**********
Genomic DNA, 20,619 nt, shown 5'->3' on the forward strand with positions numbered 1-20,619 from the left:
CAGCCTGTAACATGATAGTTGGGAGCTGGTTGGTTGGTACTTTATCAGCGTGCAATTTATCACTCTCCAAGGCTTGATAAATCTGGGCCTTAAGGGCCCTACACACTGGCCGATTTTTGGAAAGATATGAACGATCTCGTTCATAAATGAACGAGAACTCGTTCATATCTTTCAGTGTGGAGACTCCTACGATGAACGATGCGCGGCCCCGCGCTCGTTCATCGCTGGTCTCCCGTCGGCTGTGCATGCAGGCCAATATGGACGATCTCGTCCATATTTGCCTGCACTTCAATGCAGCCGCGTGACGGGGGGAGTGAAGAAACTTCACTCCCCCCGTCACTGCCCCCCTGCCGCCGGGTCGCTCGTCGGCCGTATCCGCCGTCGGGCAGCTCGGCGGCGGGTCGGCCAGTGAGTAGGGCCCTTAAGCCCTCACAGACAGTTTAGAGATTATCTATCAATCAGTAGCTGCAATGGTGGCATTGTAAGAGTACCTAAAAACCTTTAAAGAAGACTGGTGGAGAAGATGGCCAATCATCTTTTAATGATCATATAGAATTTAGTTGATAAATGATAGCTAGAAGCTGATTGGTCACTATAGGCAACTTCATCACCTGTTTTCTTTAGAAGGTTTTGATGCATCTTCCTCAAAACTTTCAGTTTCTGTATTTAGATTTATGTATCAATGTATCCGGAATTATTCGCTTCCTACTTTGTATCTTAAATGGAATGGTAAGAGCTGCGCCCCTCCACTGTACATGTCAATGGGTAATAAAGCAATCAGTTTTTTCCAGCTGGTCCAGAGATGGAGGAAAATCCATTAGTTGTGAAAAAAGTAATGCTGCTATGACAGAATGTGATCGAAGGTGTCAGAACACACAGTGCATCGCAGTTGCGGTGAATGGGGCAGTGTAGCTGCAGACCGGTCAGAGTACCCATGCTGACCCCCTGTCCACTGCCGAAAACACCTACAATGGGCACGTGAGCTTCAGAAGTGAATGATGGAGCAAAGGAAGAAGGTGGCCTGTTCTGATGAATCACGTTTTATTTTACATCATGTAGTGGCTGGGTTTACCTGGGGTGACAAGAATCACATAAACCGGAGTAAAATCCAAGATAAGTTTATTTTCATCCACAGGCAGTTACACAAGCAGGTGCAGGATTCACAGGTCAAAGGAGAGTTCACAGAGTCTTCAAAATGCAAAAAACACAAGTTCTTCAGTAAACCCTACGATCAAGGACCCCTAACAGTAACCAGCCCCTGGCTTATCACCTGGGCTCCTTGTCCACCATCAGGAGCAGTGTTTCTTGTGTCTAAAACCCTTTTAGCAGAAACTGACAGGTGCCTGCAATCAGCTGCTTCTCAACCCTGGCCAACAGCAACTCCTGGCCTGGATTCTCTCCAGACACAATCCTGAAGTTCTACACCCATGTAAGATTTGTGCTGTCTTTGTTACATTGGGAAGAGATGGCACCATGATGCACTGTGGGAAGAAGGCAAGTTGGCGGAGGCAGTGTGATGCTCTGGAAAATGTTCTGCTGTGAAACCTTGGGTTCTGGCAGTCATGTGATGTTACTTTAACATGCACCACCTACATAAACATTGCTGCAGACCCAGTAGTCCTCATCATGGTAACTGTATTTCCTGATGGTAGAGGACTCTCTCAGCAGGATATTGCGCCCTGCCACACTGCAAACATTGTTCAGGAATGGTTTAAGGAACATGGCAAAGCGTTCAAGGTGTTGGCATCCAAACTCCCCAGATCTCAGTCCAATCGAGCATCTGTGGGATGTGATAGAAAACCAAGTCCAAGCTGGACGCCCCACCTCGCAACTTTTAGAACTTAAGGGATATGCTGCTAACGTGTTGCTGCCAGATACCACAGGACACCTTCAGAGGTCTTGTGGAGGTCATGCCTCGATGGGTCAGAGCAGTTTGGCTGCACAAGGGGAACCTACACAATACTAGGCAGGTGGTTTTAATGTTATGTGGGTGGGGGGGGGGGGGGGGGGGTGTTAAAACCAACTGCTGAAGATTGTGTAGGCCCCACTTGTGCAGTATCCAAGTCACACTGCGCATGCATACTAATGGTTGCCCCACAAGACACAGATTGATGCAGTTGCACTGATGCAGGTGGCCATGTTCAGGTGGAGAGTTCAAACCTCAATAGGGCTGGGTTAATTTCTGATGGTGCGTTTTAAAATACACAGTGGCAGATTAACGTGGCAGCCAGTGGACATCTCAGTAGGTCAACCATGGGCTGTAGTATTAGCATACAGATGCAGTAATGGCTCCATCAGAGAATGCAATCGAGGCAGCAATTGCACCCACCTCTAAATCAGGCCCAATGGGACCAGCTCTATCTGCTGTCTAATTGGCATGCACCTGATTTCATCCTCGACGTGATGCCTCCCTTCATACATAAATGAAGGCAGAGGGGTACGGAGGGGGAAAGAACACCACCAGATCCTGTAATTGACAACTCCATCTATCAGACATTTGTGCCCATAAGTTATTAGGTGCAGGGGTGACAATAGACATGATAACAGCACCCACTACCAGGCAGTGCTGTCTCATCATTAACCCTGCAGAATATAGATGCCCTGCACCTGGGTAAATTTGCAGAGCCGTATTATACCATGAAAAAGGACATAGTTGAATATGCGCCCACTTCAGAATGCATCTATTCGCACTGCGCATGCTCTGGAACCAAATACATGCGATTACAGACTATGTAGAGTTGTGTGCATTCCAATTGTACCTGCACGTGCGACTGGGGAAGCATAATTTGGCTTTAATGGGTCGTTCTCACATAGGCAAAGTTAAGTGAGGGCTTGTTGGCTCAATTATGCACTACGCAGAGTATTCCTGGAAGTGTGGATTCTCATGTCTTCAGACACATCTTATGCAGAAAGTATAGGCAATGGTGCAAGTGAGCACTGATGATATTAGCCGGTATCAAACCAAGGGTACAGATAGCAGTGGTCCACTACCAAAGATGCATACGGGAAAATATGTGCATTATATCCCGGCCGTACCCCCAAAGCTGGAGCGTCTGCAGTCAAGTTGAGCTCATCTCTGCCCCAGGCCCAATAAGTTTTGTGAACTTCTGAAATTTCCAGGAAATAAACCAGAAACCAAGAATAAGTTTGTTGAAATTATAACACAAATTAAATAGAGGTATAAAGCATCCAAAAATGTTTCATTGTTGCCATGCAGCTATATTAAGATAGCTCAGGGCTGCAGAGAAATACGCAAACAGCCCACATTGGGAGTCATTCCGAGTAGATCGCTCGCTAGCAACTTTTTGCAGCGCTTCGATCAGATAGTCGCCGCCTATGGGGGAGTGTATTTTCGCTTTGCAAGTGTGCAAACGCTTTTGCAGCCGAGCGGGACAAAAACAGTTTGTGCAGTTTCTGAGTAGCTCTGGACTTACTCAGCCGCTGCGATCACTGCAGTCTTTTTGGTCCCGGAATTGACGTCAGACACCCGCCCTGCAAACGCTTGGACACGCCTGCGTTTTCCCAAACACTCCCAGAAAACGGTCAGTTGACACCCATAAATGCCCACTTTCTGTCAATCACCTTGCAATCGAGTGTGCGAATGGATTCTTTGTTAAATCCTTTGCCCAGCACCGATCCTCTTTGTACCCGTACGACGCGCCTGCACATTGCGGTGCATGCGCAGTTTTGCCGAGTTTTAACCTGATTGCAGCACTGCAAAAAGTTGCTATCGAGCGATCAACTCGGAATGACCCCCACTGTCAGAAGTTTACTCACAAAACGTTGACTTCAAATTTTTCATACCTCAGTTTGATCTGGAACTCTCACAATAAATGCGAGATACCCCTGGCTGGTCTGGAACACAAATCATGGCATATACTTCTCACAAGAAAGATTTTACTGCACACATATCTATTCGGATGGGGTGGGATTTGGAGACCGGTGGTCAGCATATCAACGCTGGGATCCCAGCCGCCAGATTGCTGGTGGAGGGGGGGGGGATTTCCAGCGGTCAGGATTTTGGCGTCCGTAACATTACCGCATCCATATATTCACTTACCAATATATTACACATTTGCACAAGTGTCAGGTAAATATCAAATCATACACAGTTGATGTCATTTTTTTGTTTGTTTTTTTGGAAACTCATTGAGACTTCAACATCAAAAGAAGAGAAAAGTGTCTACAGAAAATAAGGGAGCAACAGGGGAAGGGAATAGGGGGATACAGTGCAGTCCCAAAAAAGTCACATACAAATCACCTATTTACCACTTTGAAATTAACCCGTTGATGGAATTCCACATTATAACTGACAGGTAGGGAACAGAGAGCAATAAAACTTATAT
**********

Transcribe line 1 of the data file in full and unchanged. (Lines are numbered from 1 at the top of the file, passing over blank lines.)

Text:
Genomic DNA, 20,619 nt, shown 5'->3' on the forward strand with positions numbered 1-20,619 from the left: